A few years ago I travelled to Madrid, mainly to look at art and enjoy a weekend without parental committments. And while seeing Yves Klein’s striking blue “La Victoria de Samotracia” in person was an enriching cultural adventure, it was the tapas that lingered longer in my memory. You can find it everywhere and you can have it any time of day, with coffee, a Coke or a glass of wine. The quality is always good whether you’re in a dusty old joint full of older men smoking and talking loudly or in a stylish bar in the heart of the city. I love the idea of tapas and I love eating it but sadly, the word is bandied about rather carelessly in Britain and you’ll see it used on any menu that is serving small plates of food; but Tapas is not a plate size – it’s an experience.
When I heard about Tapas Revolution opening in Windsor this October, of course, I was interested. Spanish TV chef Omar Allibhoy is on a mission to bring authentic tapas to Britain, and now to the long-suffering outer suburbs of the home counties that are crying out for London-quality establishments. Proper tapas has finally arrived in the Royal Borough. From the central location on Thames St, to the decor and ambience, Tapas Revolution is a place you want to be. It’s a place you want to visit with friends, family or work mates and linger over many rounds of drinks. It’s a place where you can enjoy tapas the way it is intended – a meandering, joyful, social gathering where the food is not merely an arbitrary snack to fill the void, but the guest of honour!
The seventh site for Allibhoy, this venue runs like a well-oiled machine with service to match the quality of the menu. Sourcing their ingredients – from the simplest produce to the finest delicacies – from Spain, you’re guaranteed to experience tapas as close to the real thing as possible. Going with my kids was not quite the languid, boozy visit I had in mind, but it gave me the chance to try more things from the menu. We started with jamon serrano gran reserva, which comes from free-range pigs, fed on chestnuts, giving it a sweet and nutty taste. We tried croquetas de jamon, (deep-fried cured ham and béchamel croquettes), torreznos con mojo dulce was a surprising mouthful of crispy pork belly with a darkly-sweet sauce. The chorizo a la sidra (spiced Asturian sausage roasted with cider) was definitely the best chorizo I’ve ever had, and the pollo en pepitoria (a chicken stew flavoured with cumin and saffron with almonds) was subtle, yet hearty. The marinated crispy chicken wings with a super-sweet lemon and honey dressing packed a citrusy punch and were the biggest, most succulent wings I’ve ever seen. We tried crispy fried aubergine with spiced honey and thyme dressing, calamari, roasted cod loin and black risotto and each and every dish was of the highest quality. While not every dish on the menu will appeal to the less-adventurous eater, the quality, variety and execution are second to none.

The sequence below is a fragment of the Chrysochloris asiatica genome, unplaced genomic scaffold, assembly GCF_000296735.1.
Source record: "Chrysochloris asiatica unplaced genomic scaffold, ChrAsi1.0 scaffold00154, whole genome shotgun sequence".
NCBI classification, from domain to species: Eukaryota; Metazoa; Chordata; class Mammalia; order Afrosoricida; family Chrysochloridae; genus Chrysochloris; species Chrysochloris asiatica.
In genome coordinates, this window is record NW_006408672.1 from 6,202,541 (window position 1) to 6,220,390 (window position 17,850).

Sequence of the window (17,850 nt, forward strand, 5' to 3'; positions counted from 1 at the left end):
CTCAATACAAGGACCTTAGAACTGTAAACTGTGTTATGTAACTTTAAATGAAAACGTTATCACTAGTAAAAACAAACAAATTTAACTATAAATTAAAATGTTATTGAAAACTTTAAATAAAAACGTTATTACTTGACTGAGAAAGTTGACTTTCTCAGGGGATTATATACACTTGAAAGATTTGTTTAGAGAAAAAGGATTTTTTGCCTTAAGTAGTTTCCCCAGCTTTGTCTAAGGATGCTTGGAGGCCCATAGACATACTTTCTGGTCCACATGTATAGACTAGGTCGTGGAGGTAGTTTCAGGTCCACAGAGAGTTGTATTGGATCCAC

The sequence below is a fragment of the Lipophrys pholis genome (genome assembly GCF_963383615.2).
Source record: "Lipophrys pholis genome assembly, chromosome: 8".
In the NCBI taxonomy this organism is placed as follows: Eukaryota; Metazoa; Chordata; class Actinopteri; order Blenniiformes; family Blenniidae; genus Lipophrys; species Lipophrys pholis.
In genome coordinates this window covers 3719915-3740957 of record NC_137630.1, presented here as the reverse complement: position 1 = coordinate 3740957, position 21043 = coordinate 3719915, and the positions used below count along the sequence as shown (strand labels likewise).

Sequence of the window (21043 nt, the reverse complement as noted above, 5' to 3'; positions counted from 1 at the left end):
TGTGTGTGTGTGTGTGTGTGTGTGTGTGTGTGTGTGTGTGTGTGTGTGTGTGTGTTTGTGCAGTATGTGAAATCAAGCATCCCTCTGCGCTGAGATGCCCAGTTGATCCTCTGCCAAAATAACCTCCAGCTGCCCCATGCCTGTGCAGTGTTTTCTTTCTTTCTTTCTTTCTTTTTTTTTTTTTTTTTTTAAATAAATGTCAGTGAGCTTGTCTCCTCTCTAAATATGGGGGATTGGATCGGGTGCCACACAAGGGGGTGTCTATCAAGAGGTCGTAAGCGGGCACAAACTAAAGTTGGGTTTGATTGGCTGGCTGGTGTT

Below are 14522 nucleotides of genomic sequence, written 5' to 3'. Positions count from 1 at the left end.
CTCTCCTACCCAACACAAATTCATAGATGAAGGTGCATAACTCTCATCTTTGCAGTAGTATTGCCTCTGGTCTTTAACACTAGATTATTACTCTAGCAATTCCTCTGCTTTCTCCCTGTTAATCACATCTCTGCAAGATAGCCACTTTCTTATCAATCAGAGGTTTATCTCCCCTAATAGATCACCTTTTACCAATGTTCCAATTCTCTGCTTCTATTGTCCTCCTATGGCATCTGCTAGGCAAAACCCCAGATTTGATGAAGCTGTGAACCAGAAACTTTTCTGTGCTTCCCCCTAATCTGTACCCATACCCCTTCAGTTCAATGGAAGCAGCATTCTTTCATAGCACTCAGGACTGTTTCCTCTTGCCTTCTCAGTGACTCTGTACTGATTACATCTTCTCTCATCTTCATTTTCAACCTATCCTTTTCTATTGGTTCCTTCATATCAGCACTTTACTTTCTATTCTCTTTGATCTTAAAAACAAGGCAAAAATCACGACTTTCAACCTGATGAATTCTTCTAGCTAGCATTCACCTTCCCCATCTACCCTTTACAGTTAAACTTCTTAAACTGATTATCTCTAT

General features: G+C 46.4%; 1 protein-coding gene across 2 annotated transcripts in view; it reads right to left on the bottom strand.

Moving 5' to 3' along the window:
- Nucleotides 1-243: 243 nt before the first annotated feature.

WIth lunch options, a kids menu and set-menu to choose from alongside the regular tapas menu, you’ll find something for any occasion. The restaurant opens up to a second level on weekends and for larger bookings, offering free use of secluded rooms for parties and festive gatherings.